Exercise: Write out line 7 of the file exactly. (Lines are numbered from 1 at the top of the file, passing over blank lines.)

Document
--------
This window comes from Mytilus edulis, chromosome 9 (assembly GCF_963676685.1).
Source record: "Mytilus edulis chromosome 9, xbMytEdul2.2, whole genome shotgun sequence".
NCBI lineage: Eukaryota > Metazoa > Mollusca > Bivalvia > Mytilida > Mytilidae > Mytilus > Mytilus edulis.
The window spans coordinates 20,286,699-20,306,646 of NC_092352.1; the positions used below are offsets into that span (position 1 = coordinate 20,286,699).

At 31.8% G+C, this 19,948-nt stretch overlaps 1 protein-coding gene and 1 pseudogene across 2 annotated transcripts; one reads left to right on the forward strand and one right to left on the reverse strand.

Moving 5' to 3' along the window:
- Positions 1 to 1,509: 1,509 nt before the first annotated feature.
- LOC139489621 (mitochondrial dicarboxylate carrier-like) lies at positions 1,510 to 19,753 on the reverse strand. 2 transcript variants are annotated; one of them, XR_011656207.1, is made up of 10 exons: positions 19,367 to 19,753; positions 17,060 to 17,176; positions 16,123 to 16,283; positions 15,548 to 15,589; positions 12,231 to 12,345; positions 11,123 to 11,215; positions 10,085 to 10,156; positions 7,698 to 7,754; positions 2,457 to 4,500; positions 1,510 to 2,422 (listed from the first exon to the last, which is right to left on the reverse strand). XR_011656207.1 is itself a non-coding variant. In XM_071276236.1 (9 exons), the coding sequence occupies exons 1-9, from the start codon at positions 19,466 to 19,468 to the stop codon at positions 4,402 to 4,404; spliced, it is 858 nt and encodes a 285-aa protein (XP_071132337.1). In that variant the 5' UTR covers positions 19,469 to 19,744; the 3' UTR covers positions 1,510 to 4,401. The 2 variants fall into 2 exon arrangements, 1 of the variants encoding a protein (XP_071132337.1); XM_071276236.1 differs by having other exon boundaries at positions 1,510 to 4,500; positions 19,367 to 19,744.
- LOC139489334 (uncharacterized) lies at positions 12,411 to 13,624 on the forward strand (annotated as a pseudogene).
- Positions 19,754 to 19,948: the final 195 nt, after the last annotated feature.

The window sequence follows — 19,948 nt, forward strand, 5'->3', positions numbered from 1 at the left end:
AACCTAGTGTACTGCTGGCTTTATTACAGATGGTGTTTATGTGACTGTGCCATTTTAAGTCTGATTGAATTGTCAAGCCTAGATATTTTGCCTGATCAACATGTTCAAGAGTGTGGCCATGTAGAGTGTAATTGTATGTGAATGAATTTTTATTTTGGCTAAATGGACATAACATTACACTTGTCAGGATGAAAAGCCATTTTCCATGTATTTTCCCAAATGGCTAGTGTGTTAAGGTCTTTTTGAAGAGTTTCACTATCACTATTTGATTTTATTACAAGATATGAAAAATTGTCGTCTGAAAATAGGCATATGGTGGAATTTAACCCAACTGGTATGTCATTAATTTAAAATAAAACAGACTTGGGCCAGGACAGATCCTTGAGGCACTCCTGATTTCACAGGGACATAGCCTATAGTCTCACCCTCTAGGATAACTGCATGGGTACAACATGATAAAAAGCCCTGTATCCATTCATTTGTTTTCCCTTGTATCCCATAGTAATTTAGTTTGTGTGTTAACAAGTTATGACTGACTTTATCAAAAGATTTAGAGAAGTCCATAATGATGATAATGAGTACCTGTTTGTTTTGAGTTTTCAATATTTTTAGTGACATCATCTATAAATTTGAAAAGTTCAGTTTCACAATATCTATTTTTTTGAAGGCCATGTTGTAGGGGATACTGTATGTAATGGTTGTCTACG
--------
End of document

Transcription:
- Positions 1 to 1,509: 1,509 nt before the first annotated feature.